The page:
Simply put, software developers want access to volume markets. Given the fragmentation in the mobile platform market, it's not as easy as it was in the original desktop days to pick one platform that can get you access to the majority of the market's volume.
For mobile developers to reach the entire market, they have to think "cross-platform" and, unfortunately, the only cross-platform play in the mobile market is the Web browser. It's the only "platform" that, in one form or another, is available on all of today's smartphones (as well as many other handsets). Why do I say "unfortunately?" Because the Web experience is only as good as the weakest link which, in the case of mobiles, is pretty darn weak: the network. If the network is either slow or unavailable to your handset, the Web experience is not even an experience. It's wholly unreliable.
Mobile developers are painfully aware of the situation. As a result, if they want their software to experience any sort of success in the mobile market, their only choice for reliability's sake is to write their applications in such a way that they can be downloaded, stored, and run locally on the handsets themselves, outside of the Web browser. These non-browser based applications must be developed specifically for the various mobile applications and, in many cases, specific to certain handsets. From a developer's point of view, having to maintain multiple versions of the same application is a nightmare, and you simply can't support everything. Choices have to be made (and the various mobile platform makers will bend over backwards to make sure you choose them).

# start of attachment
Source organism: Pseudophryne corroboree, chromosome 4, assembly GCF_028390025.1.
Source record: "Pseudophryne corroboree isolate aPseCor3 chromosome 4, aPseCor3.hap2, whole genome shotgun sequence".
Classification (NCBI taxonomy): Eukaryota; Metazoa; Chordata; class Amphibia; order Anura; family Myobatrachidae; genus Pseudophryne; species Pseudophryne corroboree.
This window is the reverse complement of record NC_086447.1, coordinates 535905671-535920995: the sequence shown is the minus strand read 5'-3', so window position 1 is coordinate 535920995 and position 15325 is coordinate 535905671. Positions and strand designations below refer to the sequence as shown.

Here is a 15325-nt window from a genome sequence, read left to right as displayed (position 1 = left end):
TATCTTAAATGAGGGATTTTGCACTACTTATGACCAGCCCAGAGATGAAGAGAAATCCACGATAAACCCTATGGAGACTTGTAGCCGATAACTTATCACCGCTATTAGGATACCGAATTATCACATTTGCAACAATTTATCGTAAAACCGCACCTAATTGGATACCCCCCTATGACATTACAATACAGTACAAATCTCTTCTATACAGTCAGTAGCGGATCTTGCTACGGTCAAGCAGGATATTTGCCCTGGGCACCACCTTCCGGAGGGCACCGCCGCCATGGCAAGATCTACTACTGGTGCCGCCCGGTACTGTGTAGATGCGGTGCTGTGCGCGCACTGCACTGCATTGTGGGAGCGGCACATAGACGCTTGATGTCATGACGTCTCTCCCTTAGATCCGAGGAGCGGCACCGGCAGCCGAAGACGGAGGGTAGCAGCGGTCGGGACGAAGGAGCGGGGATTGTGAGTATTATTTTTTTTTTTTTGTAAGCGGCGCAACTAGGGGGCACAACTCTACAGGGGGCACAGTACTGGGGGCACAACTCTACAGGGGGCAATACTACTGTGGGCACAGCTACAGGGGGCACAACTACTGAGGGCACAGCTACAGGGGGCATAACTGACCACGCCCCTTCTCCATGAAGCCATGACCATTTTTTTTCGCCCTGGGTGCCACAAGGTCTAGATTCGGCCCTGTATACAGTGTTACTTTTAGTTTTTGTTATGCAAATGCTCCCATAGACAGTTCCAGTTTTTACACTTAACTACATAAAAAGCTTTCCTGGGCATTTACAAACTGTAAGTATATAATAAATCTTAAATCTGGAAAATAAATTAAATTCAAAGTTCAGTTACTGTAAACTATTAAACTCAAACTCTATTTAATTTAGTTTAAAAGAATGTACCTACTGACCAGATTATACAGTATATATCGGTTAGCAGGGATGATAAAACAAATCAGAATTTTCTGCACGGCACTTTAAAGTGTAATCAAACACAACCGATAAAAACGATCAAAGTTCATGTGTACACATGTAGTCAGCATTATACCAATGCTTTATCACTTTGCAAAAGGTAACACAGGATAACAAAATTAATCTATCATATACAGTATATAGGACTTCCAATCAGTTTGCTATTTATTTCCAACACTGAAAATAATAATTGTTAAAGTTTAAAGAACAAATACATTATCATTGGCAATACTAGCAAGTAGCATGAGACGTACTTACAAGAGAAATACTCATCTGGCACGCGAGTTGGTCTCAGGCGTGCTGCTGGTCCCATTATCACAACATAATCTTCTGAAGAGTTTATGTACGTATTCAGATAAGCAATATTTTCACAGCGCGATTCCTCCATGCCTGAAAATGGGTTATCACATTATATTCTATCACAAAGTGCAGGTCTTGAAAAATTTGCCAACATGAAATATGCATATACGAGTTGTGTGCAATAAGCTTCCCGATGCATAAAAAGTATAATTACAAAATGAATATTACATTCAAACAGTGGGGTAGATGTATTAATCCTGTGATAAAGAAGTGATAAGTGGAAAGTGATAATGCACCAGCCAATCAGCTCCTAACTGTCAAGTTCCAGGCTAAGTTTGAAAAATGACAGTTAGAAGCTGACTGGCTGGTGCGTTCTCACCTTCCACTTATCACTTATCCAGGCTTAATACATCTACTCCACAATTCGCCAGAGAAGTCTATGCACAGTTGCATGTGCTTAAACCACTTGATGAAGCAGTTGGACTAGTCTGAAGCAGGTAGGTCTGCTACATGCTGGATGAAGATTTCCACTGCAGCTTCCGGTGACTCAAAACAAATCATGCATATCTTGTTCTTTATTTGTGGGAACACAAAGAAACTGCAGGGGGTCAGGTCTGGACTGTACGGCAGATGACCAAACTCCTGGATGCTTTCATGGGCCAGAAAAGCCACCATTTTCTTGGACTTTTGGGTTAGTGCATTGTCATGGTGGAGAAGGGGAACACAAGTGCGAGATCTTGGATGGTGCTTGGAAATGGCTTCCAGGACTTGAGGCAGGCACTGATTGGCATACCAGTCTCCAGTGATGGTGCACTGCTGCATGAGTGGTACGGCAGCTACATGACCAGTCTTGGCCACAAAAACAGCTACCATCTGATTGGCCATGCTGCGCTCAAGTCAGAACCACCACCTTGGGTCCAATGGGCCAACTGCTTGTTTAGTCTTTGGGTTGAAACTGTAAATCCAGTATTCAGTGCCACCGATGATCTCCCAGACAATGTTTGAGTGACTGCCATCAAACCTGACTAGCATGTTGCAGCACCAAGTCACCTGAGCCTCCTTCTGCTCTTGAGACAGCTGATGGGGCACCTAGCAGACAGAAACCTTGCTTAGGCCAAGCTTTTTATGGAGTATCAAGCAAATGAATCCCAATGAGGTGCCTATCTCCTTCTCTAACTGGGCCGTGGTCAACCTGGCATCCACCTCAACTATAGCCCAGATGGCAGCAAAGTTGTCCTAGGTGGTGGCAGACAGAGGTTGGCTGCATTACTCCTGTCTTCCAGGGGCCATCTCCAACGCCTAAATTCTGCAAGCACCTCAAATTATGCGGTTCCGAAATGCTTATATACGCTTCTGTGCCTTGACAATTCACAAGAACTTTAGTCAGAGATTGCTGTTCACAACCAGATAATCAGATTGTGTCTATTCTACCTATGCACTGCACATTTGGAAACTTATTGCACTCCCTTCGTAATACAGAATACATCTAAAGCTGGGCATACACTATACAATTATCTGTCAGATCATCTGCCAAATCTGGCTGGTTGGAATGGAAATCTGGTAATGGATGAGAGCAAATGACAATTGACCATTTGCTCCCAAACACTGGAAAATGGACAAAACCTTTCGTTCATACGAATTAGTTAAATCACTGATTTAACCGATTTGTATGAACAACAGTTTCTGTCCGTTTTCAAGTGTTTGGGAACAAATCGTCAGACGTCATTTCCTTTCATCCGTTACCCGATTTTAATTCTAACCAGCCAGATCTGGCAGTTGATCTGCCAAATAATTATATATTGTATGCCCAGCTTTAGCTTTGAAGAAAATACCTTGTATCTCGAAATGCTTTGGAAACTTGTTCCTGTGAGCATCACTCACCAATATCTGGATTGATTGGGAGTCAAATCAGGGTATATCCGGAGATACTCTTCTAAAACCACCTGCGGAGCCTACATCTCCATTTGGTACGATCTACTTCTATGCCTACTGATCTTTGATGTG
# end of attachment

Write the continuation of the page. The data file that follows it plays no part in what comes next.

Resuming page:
In the 1-2-3 combination of Android, Chrome, and Gears, Google appears to be sending a message to developers: it's time to end the nightmare.
Android, as most know, is the open source handset operating system that Google is launching into the market. Expectations are that the first Android handset -- HTC's Dream -- will ship later this month. T-Mobile is the network operator (take that, AT&T).
Chrome is the name of Google's recently announced Web browser. It's only available for Windows but the word is that it will be available for other operating systems including Mac, Linux and, of course, Android.